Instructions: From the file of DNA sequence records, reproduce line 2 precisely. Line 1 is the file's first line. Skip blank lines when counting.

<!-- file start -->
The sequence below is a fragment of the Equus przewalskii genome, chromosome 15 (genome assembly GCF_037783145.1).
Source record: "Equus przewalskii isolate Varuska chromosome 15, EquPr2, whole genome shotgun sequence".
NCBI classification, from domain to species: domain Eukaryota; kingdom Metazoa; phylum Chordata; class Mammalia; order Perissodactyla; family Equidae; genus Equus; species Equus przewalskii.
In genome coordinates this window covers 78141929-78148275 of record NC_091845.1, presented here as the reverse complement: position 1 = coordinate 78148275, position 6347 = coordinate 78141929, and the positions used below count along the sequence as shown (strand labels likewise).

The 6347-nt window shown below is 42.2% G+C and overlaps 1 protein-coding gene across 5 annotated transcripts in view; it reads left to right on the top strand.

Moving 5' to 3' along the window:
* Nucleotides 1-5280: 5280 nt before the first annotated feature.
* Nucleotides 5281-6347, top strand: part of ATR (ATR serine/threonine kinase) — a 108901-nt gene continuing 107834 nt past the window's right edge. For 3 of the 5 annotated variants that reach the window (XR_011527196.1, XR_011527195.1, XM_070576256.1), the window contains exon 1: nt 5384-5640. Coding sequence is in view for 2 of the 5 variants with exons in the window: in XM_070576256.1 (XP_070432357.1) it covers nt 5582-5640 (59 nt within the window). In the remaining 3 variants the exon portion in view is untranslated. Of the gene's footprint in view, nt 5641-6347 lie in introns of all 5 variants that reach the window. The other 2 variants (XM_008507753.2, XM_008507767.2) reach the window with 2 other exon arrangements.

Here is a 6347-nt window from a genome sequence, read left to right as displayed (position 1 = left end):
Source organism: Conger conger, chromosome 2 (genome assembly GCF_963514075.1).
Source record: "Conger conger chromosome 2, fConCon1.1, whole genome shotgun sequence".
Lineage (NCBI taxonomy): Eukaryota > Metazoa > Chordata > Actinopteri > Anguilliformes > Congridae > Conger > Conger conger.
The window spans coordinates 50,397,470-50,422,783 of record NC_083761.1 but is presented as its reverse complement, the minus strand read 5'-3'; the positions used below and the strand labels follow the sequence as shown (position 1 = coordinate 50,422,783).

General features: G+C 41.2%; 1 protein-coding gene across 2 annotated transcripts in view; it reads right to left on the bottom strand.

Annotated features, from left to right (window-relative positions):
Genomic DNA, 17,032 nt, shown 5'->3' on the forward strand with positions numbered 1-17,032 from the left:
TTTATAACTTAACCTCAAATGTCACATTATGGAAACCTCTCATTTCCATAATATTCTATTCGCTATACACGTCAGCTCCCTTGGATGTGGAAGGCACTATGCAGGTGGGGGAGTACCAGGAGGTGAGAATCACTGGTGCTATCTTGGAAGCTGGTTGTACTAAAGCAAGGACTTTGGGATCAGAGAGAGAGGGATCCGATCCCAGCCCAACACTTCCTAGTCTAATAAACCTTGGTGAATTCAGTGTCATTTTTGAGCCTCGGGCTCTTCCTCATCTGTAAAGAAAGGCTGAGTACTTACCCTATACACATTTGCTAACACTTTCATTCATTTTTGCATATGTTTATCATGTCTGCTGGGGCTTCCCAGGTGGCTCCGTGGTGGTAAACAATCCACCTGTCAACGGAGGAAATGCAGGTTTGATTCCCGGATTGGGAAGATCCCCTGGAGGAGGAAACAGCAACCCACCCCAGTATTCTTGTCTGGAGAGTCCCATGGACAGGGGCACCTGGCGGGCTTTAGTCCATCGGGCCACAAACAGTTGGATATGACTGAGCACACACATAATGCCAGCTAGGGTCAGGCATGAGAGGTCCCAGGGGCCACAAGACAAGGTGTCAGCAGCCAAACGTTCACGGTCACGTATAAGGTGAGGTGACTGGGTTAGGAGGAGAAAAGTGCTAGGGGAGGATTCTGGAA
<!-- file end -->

Source record: "Equus przewalskii isolate Varuska chromosome 15, EquPr2, whole genome shotgun sequence".